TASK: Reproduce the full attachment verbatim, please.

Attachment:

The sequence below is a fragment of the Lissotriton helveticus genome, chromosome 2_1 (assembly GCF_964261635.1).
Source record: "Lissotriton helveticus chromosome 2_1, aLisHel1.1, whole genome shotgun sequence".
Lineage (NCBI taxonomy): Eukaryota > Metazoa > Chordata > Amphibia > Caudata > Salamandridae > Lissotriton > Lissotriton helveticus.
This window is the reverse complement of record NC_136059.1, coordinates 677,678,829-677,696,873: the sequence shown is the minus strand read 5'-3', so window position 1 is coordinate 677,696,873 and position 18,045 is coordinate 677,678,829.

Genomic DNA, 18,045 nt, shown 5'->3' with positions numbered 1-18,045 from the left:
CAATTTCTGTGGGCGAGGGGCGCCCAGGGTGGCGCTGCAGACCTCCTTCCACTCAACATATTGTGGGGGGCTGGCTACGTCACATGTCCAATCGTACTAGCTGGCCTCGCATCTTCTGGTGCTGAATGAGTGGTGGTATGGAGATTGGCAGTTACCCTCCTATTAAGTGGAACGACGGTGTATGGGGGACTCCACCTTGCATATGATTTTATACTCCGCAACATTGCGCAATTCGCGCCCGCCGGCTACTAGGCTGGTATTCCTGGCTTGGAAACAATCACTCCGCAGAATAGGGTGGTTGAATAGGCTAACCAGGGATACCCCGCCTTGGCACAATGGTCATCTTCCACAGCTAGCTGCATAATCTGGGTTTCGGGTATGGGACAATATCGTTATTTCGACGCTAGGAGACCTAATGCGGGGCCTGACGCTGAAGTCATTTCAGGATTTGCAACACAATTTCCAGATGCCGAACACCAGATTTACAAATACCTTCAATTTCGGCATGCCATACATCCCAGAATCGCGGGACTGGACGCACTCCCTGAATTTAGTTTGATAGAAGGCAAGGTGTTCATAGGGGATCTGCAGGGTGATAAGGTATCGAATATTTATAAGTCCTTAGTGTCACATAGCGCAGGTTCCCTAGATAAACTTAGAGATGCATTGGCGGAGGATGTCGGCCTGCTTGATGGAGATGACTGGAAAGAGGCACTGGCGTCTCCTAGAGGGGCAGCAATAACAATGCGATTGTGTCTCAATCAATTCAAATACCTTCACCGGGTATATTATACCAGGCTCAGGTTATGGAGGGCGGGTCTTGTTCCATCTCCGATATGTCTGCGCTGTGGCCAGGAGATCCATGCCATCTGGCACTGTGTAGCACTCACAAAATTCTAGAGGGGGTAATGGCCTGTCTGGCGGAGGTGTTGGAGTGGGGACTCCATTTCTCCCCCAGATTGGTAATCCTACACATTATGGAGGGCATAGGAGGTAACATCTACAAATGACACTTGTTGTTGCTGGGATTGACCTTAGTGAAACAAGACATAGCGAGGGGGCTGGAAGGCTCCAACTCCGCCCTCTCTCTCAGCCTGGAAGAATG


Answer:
The sequence below is a fragment of the Lissotriton helveticus genome, chromosome 2_1 (assembly GCF_964261635.1).
Source record: "Lissotriton helveticus chromosome 2_1, aLisHel1.1, whole genome shotgun sequence".
Lineage (NCBI taxonomy): Eukaryota > Metazoa > Chordata > Amphibia > Caudata > Salamandridae > Lissotriton > Lissotriton helveticus.
This window is the reverse complement of record NC_136059.1, coordinates 677,678,829-677,696,873: the sequence shown is the minus strand read 5'-3', so window position 1 is coordinate 677,696,873 and position 18,045 is coordinate 677,678,829.

Genomic DNA, 18,045 nt, shown 5'->3' with positions numbered 1-18,045 from the left:
CAATTTCTGTGGGCGAGGGGCGCCCAGGGTGGCGCTGCAGACCTCCTTCCACTCAACATATTGTGGGGGGCTGGCTACGTCACATGTCCAATCGTACTAGCTGGCCTCGCATCTTCTGGTGCTGAATGAGTGGTGGTATGGAGATTGGCAGTTACCCTCCTATTAAGTGGAACGACGGTGTATGGGGGACTCCACCTTGCATATGATTTTATACTCCGCAACATTGCGCAATTCGCGCCCGCCGGCTACTAGGCTGGTATTCCTGGCTTGGAAACAATCACTCCGCAGAATAGGGTGGTTGAATAGGCTAACCAGGGATACCCCGCCTTGGCACAATGGTCATCTTCCACAGCTAGCTGCATAATCTGGGTTTCGGGTATGGGACAATATCGTTATTTCGACGCTAGGAGACCTAATGCGGGGCCTGACGCTGAAGTCATTTCAGGATTTGCAACACAATTTCCAGATGCCGAACACCAGATTTACAAATACCTTCAATTTCGGCATGCCATACATCCCAGAATCGCGGGACTGGACGCACTCCCTGAATTTAGTTTGATAGAAGGCAAGGTGTTCATAGGGGATCTGCAGGGTGATAAGGTATCGAATATTTATAAGTCCTTAGTGTCACATAGCGCAGGTTCCCTAGATAAACTTAGAGATGCATTGGCGGAGGATGTCGGCCTGCTTGATGGAGATGACTGGAAAGAGGCACTGGCGTCTCCTAGAGGGGCAGCAATAACAATGCGATTGTGTCTCAATCAATTCAAATACCTTCACCGGGTATATTATACCAGGCTCAGGTTATGGAGGGCGGGTCTTGTTCCATCTCCGATATGTCTGCGCTGTGGCCAGGAGATCCATGCCATCTGGCACTGTGTAGCACTCACAAAATTCTAGAGGGGGTAATGGCCTGTCTGGCGGAGGTGTTGGAGTGGGGACTCCATTTCTCCCCCAGATTGGTAATCCTACACATTATGGAGGGCATAGGAGGTAACATCTACAAATGACACTTGTTGTTGCTGGGATTGACCTTAGTGAAACAAGACATAGCGAGGGGGCTGGAAGGCTCCAACTCCGCCCTCTCTCTCAGCCTGGAAGAATG